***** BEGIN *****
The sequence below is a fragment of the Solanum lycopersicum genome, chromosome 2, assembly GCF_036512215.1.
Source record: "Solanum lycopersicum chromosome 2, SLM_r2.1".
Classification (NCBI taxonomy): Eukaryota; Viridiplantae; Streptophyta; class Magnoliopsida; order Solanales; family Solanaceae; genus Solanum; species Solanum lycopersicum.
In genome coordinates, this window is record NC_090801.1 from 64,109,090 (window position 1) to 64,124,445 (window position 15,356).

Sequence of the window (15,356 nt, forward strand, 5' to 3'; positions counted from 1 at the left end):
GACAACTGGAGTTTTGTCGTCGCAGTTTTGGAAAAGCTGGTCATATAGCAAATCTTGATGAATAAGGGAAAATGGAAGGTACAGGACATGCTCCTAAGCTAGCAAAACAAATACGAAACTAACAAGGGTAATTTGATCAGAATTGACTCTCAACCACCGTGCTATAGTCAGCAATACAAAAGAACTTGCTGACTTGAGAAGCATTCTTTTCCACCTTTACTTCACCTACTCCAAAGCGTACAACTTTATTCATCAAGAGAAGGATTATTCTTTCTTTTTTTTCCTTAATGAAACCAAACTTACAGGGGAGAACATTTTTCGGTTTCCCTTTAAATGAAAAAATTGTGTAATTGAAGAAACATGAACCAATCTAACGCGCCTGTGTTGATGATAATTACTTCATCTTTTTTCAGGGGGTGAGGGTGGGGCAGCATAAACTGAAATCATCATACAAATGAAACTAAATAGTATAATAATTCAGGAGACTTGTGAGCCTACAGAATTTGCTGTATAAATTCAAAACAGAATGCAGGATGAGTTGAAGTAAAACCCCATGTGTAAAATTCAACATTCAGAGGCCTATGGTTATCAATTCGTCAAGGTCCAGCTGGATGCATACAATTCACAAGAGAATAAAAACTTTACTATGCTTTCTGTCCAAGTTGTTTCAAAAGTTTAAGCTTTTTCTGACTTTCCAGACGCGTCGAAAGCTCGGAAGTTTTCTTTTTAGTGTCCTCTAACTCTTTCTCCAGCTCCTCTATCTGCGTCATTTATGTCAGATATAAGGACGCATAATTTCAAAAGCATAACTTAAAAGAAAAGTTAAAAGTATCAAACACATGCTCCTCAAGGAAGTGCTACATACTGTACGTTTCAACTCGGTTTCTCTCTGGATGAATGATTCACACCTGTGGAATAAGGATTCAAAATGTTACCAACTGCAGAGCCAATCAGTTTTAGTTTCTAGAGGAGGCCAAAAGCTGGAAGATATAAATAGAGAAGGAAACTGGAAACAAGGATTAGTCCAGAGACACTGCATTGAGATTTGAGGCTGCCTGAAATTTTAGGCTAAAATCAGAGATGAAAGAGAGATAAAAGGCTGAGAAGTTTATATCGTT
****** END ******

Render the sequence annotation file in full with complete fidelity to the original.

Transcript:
The sequence below is a fragment of the Solanum lycopersicum genome, chromosome 2, assembly GCF_036512215.1.
Source record: "Solanum lycopersicum chromosome 2, SLM_r2.1".
Classification (NCBI taxonomy): Eukaryota; Viridiplantae; Streptophyta; class Magnoliopsida; order Solanales; family Solanaceae; genus Solanum; species Solanum lycopersicum.
In genome coordinates, this window is record NC_090801.1 from 64,109,090 (window position 1) to 64,124,445 (window position 15,356).

Sequence of the window (15,356 nt, forward strand, 5' to 3'; positions counted from 1 at the left end):
GACAACTGGAGTTTTGTCGTCGCAGTTTTGGAAAAGCTGGTCATATAGCAAATCTTGATGAATAAGGGAAAATGGAAGGTACAGGACATGCTCCTAAGCTAGCAAAACAAATACGAAACTAACAAGGGTAATTTGATCAGAATTGACTCTCAACCACCGTGCTATAGTCAGCAATACAAAAGAACTTGCTGACTTGAGAAGCATTCTTTTCCACCTTTACTTCACCTACTCCAAAGCGTACAACTTTATTCATCAAGAGAAGGATTATTCTTTCTTTTTTTTCCTTAATGAAACCAAACTTACAGGGGAGAACATTTTTCGGTTTCCCTTTAAATGAAAAAATTGTGTAATTGAAGAAACATGAACCAATCTAACGCGCCTGTGTTGATGATAATTACTTCATCTTTTTTCAGGGGGTGAGGGTGGGGCAGCATAAACTGAAATCATCATACAAATGAAACTAAATAGTATAATAATTCAGGAGACTTGTGAGCCTACAGAATTTGCTGTATAAATTCAAAACAGAATGCAGGATGAGTTGAAGTAAAACCCCATGTGTAAAATTCAACATTCAGAGGCCTATGGTTATCAATTCGTCAAGGTCCAGCTGGATGCATACAATTCACAAGAGAATAAAAACTTTACTATGCTTTCTGTCCAAGTTGTTTCAAAAGTTTAAGCTTTTTCTGACTTTCCAGACGCGTCGAAAGCTCGGAAGTTTTCTTTTTAGTGTCCTCTAACTCTTTCTCCAGCTCCTCTATCTGCGTCATTTATGTCAGATATAAGGACGCATAATTTCAAAAGCATAACTTAAAAGAAAAGTTAAAAGTATCAAACACATGCTCCTCAAGGAAGTGCTACATACTGTACGTTTCAACTCGGTTTCTCTCTGGATGAATGATTCACACCTGTGGAATAAGGATTCAAAATGTTACCAACTGCAGAGCCAATCAGTTTTAGTTTCTAGAGGAGGCCAAAAGCTGGAAGATATAAATAGAGAAGGAAACTGGAAACAAGGATTAGTCCAGAGACACTGCATTGAGATTTGAGGCTGCCTGAAATTTTAGGCTAAAATCAGAGATGAAAGAGAGATAAAAGGCTGAGAAGTTTATATCGTT